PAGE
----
For the phosphotyrosine-containing peptide GLAIRApYGI, the loss of a phosphate or phosphoric acid was observed only for a few fragments (e.g., [z5 − HPO3 − H]+, [y7 − H3PO4 + H], and [rb7 − H3PO4]+) and most of the observed peptide-backbone fragments retained the phosphoric acid. With the phospho group retained, the localization of the phosphorylated group along the peptide backbone of AVLTSGIELR and GLAIRAYGI could readily be made in the TEMPO-assisted FRIPS MS.

Another important feature found in Figure 1b, d is the peaks arising from the neutral loss of side chains, for example the loss of 15 Da, 18 Da, 29 Da, 56 Da, 59 Da, 72 Da, 74 Da, 86 Da, and 118 Da from the ·Bz–C(O)–peptide in the so-called (M· − X) region of Figure 1b [63]. It was previously noted that the side-chain radical losses and neutral losses provided information on the presence of certain amino acid residues, which could improve peptide identification [49, 63]. The characteristic losses frequently found in TEMPO-assisted FRIPS MS are summarized in Supplementary Table S1 (see Supplementary material). These extensive radical losses and neutral losses are also found in the other TEMPO-assisted FRIPS MS spectra shown below. A mechanism for the formation of neutral losses in TEMPO-assisted FRIPS MS is also given in the Supplementary material (Supplementary Scheme S2).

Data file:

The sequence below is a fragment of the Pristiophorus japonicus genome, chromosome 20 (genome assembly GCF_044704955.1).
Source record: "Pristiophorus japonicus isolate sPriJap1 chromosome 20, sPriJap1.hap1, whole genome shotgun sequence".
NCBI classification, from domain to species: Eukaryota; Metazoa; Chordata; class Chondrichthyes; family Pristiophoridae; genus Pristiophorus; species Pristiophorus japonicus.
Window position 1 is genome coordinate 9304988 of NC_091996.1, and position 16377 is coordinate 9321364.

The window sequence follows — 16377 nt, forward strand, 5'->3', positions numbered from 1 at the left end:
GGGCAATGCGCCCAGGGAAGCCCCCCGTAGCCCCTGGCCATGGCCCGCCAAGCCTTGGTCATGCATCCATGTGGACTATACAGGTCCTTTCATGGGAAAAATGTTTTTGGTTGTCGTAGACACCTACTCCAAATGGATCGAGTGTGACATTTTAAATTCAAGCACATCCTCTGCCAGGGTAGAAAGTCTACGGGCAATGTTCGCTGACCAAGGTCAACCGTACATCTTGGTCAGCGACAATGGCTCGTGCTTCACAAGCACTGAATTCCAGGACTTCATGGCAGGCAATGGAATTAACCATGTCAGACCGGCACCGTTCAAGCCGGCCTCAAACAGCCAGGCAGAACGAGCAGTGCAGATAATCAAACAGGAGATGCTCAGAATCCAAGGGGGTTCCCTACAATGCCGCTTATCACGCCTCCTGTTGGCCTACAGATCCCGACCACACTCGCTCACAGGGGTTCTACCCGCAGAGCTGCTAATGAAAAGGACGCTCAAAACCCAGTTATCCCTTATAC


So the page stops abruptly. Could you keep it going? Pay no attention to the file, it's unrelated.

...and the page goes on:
TEMPO-Assisted FRIPS MS of Phosphoserine Peptides

Figure 2 shows the TEMPO-assisted FRIPS results for the other two phosphoserine-containing peptides, i.e., VLTpSSARQR and DTHKpSEIAHR. Overall, the results for these two peptides are virtually identical to the two peptides shown in Figure 1. In the MS/MS mass spectrum for VLTpSSARQR, the homolytic cleavage of the C–O bond, which leads to the generation of a benzyl radical [rM + H] in the N-terminus, was the primary reaction, albeit some loss of a phosphoric acid and the formation of some peptide-backbone fragments, including [ra5–18 + 2H]+ and z7+ (see Figure 2a). The subscript “r” indicates that the N-terminus contains ·Bz–C(O)–.